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Money Mules – A Growing Problem

Money Mules – A Growing Problem


In the 2018 release of “The Mule,” starring Clint Eastwood as Earl Stone, a 90-year-old man who is broke, alone, and facing foreclosure of his business. Earl is offered a job that requires him to drive. While that should be easy enough, Earl doesn’t know that he had signed on as a drug courier for a Mexican cartel. The movie was based on The New York Times article "The Sinaloa Cartel's 90-Year-Old Drug Mule" by Sam Dolnick. Inspired by the true story of Leo Sharp, an 80-year-old World War II veteran, Sharp became the world's oldest and most prolific drug mule for the Sinaloa Cartel.

Money mules and crime have long been one and the same, and financial institutions have been working to prevent them for a very long time. First Reliance Bank knows of the dangers and is aggressive in our efforts to thwart it. One important effort is to educate our customers about the risks.

One risk is knowing who is targeted. While students are often targeted, anyone with a bank account can be approached to be a money mule.

What Are the Signs?*

Work-from-Home Job Opportunities

  • You received an unsolicited email or social media message that promises easy money for little or no effort.
  • The “employer” you communicate with uses web-based email services (such as Gmail, Yahoo, Hotmail, Outlook, etc.).
  • You are asked to open a bank account in your own name or in the name of a company you form to receive and transfer money.
  • As an employee, you are asked to receive funds in your bank account and then “process” or “transfer” funds via wire transfer, ACH, mail, or money service business (such as Western Union or MoneyGram).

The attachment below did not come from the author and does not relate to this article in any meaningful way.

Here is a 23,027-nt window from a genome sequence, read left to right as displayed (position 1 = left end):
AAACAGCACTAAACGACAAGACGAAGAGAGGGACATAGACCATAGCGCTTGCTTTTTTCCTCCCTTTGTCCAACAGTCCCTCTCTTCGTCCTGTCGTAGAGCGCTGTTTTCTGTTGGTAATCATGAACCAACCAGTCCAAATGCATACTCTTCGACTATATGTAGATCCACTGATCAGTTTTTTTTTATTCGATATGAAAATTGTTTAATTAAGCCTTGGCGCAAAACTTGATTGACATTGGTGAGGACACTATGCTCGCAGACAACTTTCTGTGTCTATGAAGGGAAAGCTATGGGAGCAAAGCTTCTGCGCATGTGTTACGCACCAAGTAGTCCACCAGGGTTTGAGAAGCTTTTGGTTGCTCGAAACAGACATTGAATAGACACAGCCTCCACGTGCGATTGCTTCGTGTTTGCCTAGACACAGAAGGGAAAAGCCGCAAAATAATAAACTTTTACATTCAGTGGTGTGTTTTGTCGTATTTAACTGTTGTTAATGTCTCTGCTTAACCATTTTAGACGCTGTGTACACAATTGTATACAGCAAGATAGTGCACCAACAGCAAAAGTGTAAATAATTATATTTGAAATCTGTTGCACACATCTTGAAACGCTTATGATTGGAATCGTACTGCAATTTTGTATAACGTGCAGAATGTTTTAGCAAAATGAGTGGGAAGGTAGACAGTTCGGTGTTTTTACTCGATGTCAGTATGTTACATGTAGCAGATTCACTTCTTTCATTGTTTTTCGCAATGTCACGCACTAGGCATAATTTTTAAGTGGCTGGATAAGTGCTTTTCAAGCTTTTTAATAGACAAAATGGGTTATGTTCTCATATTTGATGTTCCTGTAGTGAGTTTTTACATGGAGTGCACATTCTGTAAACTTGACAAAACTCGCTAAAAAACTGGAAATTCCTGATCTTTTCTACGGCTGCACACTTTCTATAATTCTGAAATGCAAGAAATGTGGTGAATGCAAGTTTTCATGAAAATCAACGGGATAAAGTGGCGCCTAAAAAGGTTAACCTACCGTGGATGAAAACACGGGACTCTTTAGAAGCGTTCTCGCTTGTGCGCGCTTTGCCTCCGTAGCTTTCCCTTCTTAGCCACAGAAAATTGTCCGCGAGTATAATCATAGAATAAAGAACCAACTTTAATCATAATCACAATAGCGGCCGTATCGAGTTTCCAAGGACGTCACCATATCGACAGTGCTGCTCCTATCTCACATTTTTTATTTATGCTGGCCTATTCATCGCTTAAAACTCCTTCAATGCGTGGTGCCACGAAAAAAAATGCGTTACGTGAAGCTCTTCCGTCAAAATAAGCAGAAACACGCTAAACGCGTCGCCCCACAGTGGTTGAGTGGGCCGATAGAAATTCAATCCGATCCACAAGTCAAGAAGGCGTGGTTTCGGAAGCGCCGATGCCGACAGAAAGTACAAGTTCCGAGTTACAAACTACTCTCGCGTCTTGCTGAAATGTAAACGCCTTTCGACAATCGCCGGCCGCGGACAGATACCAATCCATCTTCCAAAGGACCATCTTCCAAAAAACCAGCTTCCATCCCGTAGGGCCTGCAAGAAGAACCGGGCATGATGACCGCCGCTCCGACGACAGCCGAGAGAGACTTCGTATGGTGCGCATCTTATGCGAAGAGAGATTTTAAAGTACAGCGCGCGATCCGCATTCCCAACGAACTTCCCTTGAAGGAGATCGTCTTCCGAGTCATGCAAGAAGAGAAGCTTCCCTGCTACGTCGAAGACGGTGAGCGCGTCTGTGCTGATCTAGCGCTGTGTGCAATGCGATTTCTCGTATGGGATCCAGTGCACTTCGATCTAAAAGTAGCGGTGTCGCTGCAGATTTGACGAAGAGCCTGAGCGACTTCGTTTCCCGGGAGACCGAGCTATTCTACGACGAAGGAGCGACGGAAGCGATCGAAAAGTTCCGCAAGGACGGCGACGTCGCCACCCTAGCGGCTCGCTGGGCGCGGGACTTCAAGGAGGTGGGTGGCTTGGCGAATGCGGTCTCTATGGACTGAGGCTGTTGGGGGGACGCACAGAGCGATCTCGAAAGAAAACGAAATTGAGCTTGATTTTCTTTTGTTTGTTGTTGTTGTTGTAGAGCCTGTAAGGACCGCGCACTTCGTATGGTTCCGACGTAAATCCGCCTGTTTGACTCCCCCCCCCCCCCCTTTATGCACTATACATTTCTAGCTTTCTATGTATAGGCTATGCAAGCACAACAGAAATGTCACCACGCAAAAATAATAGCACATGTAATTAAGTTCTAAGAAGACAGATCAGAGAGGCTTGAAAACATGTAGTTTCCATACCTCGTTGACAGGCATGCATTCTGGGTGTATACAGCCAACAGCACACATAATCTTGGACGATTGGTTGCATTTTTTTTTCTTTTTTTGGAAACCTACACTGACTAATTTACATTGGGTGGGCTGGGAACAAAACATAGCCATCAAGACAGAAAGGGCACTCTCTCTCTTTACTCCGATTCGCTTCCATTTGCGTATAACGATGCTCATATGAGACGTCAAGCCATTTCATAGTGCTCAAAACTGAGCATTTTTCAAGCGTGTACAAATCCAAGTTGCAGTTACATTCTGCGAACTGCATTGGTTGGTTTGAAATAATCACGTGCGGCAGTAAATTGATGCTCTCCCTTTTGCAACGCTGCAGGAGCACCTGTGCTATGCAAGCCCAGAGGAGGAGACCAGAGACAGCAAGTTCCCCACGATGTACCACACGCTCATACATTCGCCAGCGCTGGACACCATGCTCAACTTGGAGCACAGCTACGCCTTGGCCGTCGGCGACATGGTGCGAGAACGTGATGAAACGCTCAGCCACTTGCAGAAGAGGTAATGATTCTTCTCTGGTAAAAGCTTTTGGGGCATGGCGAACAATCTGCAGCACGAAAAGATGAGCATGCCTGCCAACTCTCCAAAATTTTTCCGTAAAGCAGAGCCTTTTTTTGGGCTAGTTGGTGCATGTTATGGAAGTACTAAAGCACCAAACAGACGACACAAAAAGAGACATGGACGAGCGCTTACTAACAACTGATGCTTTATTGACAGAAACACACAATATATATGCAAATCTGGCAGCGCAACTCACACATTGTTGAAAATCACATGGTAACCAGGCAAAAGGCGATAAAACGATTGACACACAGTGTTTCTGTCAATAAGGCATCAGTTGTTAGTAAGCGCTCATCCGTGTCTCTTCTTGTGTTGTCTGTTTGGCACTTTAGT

• You are allowed to keep a portion of the money you transfer.
  • Your duties have no specific job description.

Dating and Social Media Sites

  • An online contact or companion you have never met in person asks you to receive money and then forward these funds to one or more individuals you do not know.

Protect Yourself

  • Perform online searches to check the legitimacy of any company that offers you a job.
  • Do not accept job offers that ask you to use your bank account to transfer money. A legitimate company will not ask you to do this.
  • Be wary if an employer asks you to form a company to open a new bank account.
  • Be suspicious if an individual you met on a dating website wants to use your bank account for receiving and forwarding money.
  • Never give your financial details to someone you don’t know and trust, especially if you met them online.

Respond and Report

If you have received solicitations of this type, do not respond to them, and do not click on any links they contain. Inform your local police or the FBI.

If you believe that you are participating in a money mule scheme:

  • Stop communication with the suspected criminal(s).
  • Stop transferring money or any other items of value immediately.
  • Maintain any receipts, contact information, and relevant communications (emails, chats, text messages, etc.).
  • Notify your bank and the service you used to conduct the transaction.
  • Notify law enforcement. Report suspicious activity to the FBI’s Internet Crime Complaint Center (IC3) at, and contact your local FBI field office.


Additional resources:

What’s Driving the Latest Wave of Money Mules? 

Types of money mules

True stories



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